A June ‘nastygram’ from Pottstown, Pennsylvania left Deacon Dennis Coleman and other ministers of the Episcopal Church of Christ upset. The borough cited the historic downtown church, which had provided free packaged food, necessities, counseling and hot meals to hundreds of people in need each week for years, for zoning violations.
If confirmed, the quotes could weigh down Episcopal Christ and a neighboring United Methodist ministry, mission first, with daily fines of $500 and court costs. Asking for an unsecured opportunity to continue ministries could result in a fee of $1,500. In a state bolstered by William Penn’s tenets of religious freedom more than three centuries ago, current civil action has been somewhat baffling.
“If they want to impose fines, we’re just going to fight that,” said Coleman, whose role as an ordained deacon deals primarily with outward missions. “I know the bishop of our diocese has made it clear that he will do whatever he needs to do to support the church and fight all of this. It’s not just a question of morality. It’s a Christian thing.
For Pottstown, a borough of 23,000 people an hour northwest of Philadelphia, the issue surfaced with a June 10 quote from zoning/planning administrator Winter Stokes. The borough says there are no zoning approval records for the following activities: family counseling by social services partner, Hopeworx Inc.; a “Last Week of the Month” program distributing free soap, toiletries, phone chargers and non-perishable food; a free hot lunch to go on Mondays; and a free on-the-go Wednesday breakfast.
Stokes confirmed the Pottstown case was unsolved but declined to comment. She referred questions to Borough Director Justin Keller, who did not respond to multiple requests for comment.
The case of Pottstown is not unique. As cities grapple with growing homeless populations, churches find themselves caught between ministries seeking to serve the homeless and residents concerned about the safety and changing character of their neighborhoods.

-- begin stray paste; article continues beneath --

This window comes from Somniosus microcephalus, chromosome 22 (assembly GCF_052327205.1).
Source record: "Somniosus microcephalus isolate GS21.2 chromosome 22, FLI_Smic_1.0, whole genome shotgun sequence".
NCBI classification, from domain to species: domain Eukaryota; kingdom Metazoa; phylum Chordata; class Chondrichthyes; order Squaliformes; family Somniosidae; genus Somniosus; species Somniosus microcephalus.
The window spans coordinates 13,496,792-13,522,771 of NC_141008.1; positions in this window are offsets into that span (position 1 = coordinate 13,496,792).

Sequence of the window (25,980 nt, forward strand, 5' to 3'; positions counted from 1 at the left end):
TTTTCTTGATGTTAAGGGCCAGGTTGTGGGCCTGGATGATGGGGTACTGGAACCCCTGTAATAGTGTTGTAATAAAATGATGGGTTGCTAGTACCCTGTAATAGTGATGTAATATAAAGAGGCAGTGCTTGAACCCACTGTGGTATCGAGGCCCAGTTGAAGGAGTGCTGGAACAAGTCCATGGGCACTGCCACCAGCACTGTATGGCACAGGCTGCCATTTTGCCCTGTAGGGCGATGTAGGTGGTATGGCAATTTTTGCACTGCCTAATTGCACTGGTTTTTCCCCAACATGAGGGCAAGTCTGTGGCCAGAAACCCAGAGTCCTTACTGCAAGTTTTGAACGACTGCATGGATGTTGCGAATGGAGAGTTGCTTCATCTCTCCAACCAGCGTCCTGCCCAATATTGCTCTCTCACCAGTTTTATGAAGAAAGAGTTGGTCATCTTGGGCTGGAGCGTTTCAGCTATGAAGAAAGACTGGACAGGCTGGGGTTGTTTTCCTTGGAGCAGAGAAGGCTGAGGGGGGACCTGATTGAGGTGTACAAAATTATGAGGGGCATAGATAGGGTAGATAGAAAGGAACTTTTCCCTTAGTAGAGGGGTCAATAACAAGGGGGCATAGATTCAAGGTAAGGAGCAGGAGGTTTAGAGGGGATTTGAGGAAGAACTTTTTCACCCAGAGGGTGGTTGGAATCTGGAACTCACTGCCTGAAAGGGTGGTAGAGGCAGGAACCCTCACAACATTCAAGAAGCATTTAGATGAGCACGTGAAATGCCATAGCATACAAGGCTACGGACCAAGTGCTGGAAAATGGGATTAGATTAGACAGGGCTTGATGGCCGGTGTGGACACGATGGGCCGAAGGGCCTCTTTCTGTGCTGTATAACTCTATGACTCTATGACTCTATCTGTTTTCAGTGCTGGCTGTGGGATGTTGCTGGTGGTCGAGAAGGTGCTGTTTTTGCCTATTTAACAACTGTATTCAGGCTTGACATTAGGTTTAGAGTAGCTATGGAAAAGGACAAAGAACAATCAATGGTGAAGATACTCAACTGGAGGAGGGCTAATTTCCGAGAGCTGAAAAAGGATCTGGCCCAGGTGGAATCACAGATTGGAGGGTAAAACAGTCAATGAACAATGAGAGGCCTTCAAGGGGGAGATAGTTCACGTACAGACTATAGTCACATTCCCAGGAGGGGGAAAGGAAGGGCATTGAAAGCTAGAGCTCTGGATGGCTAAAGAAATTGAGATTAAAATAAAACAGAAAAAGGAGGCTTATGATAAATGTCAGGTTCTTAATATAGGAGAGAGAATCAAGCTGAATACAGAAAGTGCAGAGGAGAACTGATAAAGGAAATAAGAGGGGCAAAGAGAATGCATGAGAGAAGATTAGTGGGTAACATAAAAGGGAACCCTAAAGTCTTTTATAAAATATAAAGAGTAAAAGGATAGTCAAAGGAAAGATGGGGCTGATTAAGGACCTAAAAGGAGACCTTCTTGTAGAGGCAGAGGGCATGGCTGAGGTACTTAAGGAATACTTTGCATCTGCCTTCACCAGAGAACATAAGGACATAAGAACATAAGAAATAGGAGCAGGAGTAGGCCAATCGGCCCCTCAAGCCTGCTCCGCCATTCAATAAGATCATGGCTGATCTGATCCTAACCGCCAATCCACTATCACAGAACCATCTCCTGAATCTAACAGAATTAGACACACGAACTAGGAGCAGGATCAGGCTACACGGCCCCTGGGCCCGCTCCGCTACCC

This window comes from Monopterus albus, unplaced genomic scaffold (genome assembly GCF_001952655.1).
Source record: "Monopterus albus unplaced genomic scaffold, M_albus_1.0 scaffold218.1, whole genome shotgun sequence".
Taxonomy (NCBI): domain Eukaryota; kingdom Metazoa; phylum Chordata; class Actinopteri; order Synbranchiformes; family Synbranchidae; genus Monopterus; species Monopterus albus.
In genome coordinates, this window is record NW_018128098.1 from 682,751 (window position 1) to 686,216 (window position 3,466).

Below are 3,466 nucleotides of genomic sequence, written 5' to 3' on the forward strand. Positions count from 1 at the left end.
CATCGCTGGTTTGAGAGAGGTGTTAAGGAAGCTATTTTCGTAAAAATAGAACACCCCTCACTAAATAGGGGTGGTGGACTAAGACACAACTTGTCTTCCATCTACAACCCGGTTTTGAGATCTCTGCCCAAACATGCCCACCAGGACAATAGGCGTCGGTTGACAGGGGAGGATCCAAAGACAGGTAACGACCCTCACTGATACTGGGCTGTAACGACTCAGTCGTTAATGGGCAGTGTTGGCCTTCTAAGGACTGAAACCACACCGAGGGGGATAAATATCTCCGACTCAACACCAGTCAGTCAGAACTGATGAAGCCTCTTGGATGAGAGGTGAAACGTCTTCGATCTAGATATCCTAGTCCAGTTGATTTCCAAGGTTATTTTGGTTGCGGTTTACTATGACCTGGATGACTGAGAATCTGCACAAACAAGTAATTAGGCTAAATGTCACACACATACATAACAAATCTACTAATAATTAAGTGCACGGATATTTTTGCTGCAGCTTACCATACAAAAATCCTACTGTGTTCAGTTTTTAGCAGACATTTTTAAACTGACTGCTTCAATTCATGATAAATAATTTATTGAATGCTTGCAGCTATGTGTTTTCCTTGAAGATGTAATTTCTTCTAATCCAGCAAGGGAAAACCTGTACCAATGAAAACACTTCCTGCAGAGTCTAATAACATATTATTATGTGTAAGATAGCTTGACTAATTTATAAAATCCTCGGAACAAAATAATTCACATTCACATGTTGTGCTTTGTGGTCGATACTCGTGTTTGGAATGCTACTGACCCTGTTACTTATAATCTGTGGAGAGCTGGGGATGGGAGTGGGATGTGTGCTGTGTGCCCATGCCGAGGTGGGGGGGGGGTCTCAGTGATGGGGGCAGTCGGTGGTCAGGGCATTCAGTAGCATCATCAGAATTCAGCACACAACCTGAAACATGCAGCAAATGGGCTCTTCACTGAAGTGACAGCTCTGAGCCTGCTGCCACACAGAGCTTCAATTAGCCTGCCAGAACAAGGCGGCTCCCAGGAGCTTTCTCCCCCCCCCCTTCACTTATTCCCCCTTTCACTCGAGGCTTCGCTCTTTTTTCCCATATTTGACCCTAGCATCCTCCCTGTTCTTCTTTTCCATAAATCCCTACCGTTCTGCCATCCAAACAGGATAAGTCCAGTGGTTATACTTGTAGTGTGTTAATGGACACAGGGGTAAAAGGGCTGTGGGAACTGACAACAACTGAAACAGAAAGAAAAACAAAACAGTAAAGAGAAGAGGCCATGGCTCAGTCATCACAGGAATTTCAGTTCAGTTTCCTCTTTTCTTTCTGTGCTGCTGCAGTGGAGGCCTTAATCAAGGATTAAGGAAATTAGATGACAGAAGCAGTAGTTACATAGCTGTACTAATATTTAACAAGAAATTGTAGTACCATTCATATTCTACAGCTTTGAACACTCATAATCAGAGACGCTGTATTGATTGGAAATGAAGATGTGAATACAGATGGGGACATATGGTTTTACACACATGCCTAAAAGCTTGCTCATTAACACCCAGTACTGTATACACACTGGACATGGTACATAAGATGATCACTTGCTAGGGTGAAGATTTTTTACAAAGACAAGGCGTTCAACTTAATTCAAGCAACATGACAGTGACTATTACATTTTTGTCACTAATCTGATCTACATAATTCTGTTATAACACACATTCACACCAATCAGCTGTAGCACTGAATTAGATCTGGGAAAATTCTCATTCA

Oregon’s coastal town of Brookings took a bolder step than Pottstown. Brookings passed an ordinance requiring churches to obtain a special permit for benevolent meal service operating no more than twice a week. St. Timothy Episcopal Church sued the city, citing a violation of federal Religious Land Use and Institutionalized Persons Act, as well as First Amendment protection for the free exercise of religion and 14th Amendment protection against denial of life, liberty, or property, without due process. Brookings Church Attributes Contested City Ordinance to April 2021 Citizen Petition chastise “the congregation of wanderers and undesirables” at St. Timothy’s Episcopal.
In Pottstown, Coleman admits people seeking help sometimes linger on the church steps. The Episcopal Christ advises against strolling, he says, but the borough has removed all benches from downtown. One block away in the inner city district is the nine-storey Sydney Pollock House with 180 units of subsidized social housing for the elderly and disabled, some of which rely on High Street churches for food and essential products.
“I think every city should take care of its own citizens; that’s all we’re trying to do,” said Coleman, who estimates that 10% of his mission’s clients are homeless. Christ Episcopal has prepared a zoning citation appeal, and the church will not consider moving services out of downtown Pottstown. “We are the church where we are, and the church will do what it does where we are,” the deacon said.
Efforts to reach Mission First, also cited for zoning violations, were unsuccessful. This downtown ministry is housed in the former United Methodist First Church, which merged with suburban Cedarville United Methodist Church in 2020. Mission First offers Wednesday meals, “hope baskets” for people moving into a first home, a monthly help with laundry, a clothes closet. open four mornings a week, a phone charging station and a self-service pantry.
Less than half of Pottstown residents own their homes. The borough’s median household income is $50,130, 26% below the US Census Bureau’s national standard, while the poverty rate of 15.3% exceeds national rates (11.1%) and Pennsylvania (9.7%).